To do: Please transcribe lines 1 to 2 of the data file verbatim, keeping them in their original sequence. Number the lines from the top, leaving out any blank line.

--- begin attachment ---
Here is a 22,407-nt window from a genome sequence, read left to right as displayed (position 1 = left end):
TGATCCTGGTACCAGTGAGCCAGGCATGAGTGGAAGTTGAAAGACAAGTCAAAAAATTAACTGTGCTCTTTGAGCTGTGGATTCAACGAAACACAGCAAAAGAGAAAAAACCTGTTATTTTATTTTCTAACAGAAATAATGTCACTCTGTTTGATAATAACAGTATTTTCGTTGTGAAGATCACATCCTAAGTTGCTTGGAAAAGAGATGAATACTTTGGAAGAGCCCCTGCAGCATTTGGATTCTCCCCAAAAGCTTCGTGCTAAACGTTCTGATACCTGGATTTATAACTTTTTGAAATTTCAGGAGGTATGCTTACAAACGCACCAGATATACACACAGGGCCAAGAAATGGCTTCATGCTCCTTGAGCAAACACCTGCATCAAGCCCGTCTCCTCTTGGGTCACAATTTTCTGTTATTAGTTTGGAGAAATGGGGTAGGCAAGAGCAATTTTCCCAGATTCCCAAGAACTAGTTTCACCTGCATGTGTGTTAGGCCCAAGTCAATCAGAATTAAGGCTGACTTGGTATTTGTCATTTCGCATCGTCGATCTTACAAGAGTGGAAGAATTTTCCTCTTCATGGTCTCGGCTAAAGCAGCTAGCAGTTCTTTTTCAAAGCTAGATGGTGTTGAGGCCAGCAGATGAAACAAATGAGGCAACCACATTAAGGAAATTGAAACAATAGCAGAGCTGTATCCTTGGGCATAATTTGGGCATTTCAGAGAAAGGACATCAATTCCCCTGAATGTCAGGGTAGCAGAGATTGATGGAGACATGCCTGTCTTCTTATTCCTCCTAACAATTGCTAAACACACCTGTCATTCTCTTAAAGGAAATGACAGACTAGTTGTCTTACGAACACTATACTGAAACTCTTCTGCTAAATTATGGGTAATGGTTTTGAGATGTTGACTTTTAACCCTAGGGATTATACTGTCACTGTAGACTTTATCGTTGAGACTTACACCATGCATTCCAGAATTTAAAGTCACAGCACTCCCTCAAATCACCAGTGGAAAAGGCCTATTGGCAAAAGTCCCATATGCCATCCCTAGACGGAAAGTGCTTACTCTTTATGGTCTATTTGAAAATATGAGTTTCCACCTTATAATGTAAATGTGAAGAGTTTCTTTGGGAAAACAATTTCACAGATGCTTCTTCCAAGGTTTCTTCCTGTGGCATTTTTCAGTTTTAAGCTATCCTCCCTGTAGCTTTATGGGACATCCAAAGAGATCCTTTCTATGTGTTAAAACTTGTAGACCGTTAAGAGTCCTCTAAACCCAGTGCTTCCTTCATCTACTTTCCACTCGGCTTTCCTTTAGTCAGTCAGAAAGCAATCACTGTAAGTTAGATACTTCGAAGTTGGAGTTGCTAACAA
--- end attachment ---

Here is a 22,407-nt window from a genome sequence, read left to right as displayed (position 1 = left end):
TGATCCTGGTACCAGTGAGCCAGGCATGAGTGGAAGTTGAAAGACAAGTCAAAAAATTAACTGTGCTCTTTGAGCTGTGGATTCAACGAAACACAGCAAAAGAGAAAAAACCTGTTATTTTATTTTCTAACAGAAATAATGTCACTCTGTTTGATAATAACAGTATTTTCGTTGTGAAGATCACATCCTAAGTTGCTTGGAAAAGAGATGAATACTTTGGAAGAGCCCCTGCAGCATTTGGATTCTCCCCAAAAGCTTCGTGCTAAACGTTCTGATACCTGGATTTATAACTTTTTGAAATTTCAGGAGGTATGCTTACAAACGCACCAGATATACACACAGGGCCAAGAAATGGCTTCATGCTCCTTGAGCAAACACCTGCATCAAGCCCGTCTCCTCTTGGGTCACAATTTTCTGTTATTAGTTTGGAGAAATGGGGTAGGCAAGAGCAATTTTCCCAGATTCCCAAGAACTAGTTTCACCTGCATGTGTGTTAGGCCCAAGTCAATCAGAATTAAGGCTGACTTGGTATTTGTCATTTCGCATCGTCGATCTTACAAGAGTGGAAGAATTTTCCTCTTCATGGTCTCGGCTAAAGCAGCTAGCAGTTCTTTTTCAAAGCTAGATGGTGTTGAGGCCAGCAGATGAAACAAATGAGGCAACCACATTAAGGAAATTGAAACAATAGCAGAGCTGTATCCTTGGGCATAATTTGGGCATTTCAGAGAAAGGACATCAATTCCCCTGAATGTCAGGGTAGCAGAGATTGATGGAGACATGCCTGTCTTCTTATTCCTCCTAACAATTGCTAAACACACCTGTCATTCTCTTAAAGGAAATGACAGACTAGTTGTCTTACGAACACTATACTGAAACTCTTCTGCTAAATTATGGGTAATGGTTTTGAGATGTTGACTTTTAACCCTAGGGATTATACTGTCACTGTAGACTTTATCGTTGAGACTTACACCATGCATTCCAGAATTTAAAGTCACAGCACTCCCTCAAATCACCAGTGGAAAAGGCCTATTGGCAAAAGTCCCATATGCCATCCCTAGACGGAAAGTGCTTACTCTTTATGGTCTATTTGAAAATATGAGTTTCCACCTTATAATGTAAATGTGAAGAGTTTCTTTGGGAAAACAATTTCACAGATGCTTCTTCCAAGGTTTCTTCCTGTGGCATTTTTCAGTTTTAAGCTATCCTCCCTGTAGCTTTATGGGACATCCAAAGAGATCCTTTCTATGTGTTAAAACTTGTAGACCGTTAAGAGTCCTCTAAACCCAGTGCTTCCTTCATCTACTTTCCACTCGGCTTTCCTTTAGTCAGTCAGAAAGCAATCACTGTAAGTTAGATACTTCGAAGTTGGAGTTGCTAACAA